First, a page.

I returned to my faculty position where I currently teach the Foundations of Leadership and work as a Personal Player Development Consultant.
Tell us about your family.
I have a wonderful wife. She is from Manchester and we have been together for eighteen years. I met Lindsay while playing basketball for the Manchester Giants. We have three amazing boys Nathan 12, Marcus 6 and Rhys 2 who all love basketball. Nathan was born in Manchester, Marcus and Rhys were born in San Francisco.
We currently reside in Walnut Creek California. and try and get back to Manchester every couple of years to visit friends and family which is always nice.
I have the most wonderful family a man could ask for. Lindsay and I are enjoying watching them grow and look forward to seeing them develop into men and one day, hopefully, see them get the opportunity to play for England. All of my boys have UK passports and watching the Olympic Games gave them a sincere interest in UK basketball.
What do you make of the Great Britain set up and their performances at London 2012?
I was happy the GB team got the opportunity to play on the big stage at the 2012 games. Not having Ben Gordon hurt and the team would have played different had he joined the team. I think the future of the team and program depends on the support the program has from the Great Britain community. I also think the next coach has to have a different approach than Coach Finch as his NBDL and NBA status attracted a lot of players to the program. He is in the NBA system so players were probably more keen to play for him, plus he is a good coach.
I don’t know if the likes of Luol Deng and Ben Gordon would want to play for a coach who was not a winner on USA soil or a big name in basketball.
Their are only a few people that could probably be successful coaching a GB team. Billy Mims, Nick Nurse and Kevin Cadle. All have won in the UK and all of them are player coaches. Kevin might have the edge on paper because he has a name in sport overall.
Folks in the USA know Kevin and how he has won in the UK so a guy like him would not have to convince players to play for GB. However, it all goes back to the fundamental development of youth players and the specific fundamental development curriculum a country, club or centre has in place.
The Senior level teams development program should be mirrored by all levels of basketball programs in the UK, if not, the youth programs are ultimately teaching totally different concepts and this could result in players missing important components of fundamental development.
Is coaching something that you would want to go into in the future?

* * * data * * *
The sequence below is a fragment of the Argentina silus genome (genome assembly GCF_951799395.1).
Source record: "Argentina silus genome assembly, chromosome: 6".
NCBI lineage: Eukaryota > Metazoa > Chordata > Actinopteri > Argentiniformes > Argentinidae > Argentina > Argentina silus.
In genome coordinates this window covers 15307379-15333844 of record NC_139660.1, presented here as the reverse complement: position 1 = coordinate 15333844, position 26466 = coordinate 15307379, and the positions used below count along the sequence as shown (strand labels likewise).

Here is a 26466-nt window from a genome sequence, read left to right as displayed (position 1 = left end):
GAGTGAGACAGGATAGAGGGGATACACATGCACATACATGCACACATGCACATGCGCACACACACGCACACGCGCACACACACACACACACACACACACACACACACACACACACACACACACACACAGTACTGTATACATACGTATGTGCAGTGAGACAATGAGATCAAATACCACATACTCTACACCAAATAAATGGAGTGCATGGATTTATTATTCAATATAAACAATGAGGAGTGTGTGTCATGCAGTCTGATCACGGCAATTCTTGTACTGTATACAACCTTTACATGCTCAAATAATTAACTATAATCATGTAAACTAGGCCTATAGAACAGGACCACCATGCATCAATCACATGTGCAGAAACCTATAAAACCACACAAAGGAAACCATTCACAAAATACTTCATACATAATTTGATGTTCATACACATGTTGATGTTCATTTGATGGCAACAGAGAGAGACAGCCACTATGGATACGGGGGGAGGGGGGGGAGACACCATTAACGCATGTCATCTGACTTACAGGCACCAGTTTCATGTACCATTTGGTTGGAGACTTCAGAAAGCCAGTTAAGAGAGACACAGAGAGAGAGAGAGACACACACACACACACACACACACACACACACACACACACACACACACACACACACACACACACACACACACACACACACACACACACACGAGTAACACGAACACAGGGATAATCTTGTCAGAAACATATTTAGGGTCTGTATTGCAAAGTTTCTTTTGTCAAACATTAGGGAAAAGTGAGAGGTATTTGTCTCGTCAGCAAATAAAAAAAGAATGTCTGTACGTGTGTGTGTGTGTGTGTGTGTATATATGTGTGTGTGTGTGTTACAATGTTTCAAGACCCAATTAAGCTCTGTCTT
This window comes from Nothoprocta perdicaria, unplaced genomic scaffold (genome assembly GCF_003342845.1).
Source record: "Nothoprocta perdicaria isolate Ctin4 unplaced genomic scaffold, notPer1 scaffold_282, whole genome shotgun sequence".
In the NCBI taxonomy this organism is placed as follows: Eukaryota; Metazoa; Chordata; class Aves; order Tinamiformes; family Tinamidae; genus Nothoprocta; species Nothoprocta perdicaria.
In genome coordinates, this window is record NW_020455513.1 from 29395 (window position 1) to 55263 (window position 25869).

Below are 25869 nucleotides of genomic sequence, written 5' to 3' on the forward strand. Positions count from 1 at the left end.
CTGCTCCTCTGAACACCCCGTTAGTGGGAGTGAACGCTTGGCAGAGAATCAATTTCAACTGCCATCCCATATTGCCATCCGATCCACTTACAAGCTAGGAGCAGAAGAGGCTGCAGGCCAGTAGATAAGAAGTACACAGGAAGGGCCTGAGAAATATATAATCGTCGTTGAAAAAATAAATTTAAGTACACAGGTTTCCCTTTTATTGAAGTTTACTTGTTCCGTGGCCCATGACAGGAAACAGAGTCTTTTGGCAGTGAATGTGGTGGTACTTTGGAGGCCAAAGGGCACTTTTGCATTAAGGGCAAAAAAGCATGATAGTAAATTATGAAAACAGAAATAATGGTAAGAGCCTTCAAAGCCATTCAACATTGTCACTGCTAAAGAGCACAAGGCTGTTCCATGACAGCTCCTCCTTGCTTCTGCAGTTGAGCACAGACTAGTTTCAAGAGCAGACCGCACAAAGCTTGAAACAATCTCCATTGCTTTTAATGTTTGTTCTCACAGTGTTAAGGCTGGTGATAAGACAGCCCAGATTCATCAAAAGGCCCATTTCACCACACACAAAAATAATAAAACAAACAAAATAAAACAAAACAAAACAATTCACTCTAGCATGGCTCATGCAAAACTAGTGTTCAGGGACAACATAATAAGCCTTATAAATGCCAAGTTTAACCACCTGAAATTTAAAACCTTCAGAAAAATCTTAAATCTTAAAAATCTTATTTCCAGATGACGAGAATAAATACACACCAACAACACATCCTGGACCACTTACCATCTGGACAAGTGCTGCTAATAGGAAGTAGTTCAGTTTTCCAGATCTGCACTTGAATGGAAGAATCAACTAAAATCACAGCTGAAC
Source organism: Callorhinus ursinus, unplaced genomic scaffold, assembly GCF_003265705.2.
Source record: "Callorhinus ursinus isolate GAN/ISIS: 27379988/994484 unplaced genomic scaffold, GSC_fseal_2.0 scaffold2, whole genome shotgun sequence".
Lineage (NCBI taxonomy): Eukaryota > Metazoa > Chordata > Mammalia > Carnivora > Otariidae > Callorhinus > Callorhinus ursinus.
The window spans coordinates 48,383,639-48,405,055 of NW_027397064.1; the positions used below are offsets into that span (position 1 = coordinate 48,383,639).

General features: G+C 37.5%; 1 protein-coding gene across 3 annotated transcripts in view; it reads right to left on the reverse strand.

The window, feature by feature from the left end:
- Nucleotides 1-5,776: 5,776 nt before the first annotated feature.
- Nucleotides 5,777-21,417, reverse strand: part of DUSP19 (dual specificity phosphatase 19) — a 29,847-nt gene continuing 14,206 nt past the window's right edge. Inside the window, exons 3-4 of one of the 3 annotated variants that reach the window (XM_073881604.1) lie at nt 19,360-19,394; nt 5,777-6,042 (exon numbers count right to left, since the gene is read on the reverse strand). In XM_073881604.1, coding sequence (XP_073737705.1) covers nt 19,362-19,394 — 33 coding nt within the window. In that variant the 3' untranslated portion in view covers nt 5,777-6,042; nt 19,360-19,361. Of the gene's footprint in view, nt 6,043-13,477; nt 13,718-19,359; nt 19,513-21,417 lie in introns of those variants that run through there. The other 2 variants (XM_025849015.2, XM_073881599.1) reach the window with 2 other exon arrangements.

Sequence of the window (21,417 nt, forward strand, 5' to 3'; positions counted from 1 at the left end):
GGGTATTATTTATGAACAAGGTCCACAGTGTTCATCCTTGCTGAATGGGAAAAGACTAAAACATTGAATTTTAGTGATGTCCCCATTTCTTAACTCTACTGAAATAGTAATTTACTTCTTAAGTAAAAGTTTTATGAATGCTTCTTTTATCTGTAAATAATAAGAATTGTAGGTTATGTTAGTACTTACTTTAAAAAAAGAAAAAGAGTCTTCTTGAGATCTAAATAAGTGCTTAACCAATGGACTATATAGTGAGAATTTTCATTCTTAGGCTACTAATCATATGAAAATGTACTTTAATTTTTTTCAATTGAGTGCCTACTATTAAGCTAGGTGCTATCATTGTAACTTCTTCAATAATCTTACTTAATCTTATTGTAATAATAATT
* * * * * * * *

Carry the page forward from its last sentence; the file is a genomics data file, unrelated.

Over the years I have been interested in coaching in the UK but have never been approached. Since that opportunity has not presented itself, my main focus has been on developing players.
I have actually been coaching since I returned to the USA more than ten years ago. I quickly learned that my weakness as a coach was in the fundamental development of young players. I always could work with pro or college players but I needed to focus my skills on youth development.
I had the fantastic opportunity to work alongside a fella by the name of Phil Galvin. Phil is a well known basketball Fundamental guru and works as the basketball director for the Olympic Club in San Francisco. I have been an assistant to him in the Clubs AAU, program and it is truly a coaches dream, if you are willing to learn the core concepts of basketball fundamentals.
In my time at the club we have taken ordinary kids and made them players who understand the game of basketball. I have also coached middle school basketball. I am not interested in coaching on the collegiate level as one of my goals has always been to coach in the UK for a serious program.
What advice would you give to young players who are showing an aptitude for the game?
Work on the fundamentals of your game. Shooting, passing, dribbling, etc. If you are in a program, find out if the program is about winning or development. If you are interested in playing basketball for the purpose of winning games find a club that is doing that and you will win but understand the long term individual results wont fall in your favour. Playing on a winning team does not necessary mean you are a winner unless you are one of the reasons the team is winning.
However, if you are interested in a club that focuses on fundamental development then you will ultimately have long term success as you will be able to play at any level with a variety of players. The question I have my players ask themselves is, am I a better player today, than I was yesterday?
If the answer is yes they are on the right track.
Photo – David Stern
Photo – Mark Robinson Dunk